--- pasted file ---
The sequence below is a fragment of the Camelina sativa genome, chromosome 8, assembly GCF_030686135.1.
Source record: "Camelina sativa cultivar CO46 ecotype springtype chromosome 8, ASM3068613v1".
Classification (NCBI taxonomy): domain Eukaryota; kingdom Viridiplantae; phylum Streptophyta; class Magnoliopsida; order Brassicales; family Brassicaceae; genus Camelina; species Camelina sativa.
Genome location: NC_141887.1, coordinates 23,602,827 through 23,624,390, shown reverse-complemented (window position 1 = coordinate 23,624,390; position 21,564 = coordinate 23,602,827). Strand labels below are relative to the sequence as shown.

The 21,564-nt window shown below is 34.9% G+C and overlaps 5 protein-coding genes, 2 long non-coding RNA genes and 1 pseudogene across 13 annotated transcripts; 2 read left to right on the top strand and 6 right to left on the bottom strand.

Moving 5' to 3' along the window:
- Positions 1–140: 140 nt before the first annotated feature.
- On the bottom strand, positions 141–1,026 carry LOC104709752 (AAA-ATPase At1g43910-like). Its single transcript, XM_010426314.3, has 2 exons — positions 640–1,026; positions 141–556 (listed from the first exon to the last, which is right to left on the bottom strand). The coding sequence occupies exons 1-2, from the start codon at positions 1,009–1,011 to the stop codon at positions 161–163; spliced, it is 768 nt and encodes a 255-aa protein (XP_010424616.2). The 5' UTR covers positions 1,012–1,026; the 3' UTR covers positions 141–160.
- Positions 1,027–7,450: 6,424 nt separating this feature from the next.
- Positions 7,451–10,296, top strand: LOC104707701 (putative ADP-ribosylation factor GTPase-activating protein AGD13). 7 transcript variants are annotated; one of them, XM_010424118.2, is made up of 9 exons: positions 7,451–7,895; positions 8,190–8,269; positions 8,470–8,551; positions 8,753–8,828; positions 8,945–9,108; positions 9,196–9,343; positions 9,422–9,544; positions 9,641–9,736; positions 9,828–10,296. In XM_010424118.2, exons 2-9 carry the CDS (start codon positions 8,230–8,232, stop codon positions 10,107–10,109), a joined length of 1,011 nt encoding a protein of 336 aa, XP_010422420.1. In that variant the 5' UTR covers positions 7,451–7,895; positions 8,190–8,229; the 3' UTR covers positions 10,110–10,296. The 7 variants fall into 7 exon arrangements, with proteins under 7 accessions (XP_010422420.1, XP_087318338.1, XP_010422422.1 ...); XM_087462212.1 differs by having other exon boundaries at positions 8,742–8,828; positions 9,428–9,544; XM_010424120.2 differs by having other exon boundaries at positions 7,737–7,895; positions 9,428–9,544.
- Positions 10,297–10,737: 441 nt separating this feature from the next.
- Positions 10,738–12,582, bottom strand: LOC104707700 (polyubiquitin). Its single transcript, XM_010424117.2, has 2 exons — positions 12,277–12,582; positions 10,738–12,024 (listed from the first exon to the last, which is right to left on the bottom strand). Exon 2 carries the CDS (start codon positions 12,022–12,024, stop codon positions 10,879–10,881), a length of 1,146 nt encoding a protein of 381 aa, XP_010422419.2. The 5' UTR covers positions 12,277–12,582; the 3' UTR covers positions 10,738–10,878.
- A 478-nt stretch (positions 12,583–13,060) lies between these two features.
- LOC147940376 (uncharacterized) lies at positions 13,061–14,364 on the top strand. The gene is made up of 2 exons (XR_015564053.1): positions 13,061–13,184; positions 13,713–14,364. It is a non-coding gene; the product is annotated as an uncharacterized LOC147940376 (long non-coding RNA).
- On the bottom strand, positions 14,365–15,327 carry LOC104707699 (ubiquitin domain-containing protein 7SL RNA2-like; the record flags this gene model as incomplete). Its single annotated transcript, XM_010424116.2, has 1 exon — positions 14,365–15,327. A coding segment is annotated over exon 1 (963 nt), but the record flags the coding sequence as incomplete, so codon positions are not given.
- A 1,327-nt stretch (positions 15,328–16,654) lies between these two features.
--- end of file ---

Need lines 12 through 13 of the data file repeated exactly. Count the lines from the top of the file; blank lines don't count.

- Positions 10,738–12,582, bottom strand: LOC104707700 (polyubiquitin). Its single transcript, XM_010424117.2, has 2 exons — positions 12,277–12,582; positions 10,738–12,024 (listed from the first exon to the last, which is right to left on the bottom strand). Exon 2 carries the CDS (start codon positions 12,022–12,024, stop codon positions 10,879–10,881), a length of 1,146 nt encoding a protein of 381 aa, XP_010422419.2. The 5' UTR covers positions 12,277–12,582; the 3' UTR covers positions 10,738–10,878.
- A 478-nt stretch (positions 12,583–13,060) lies between these two features.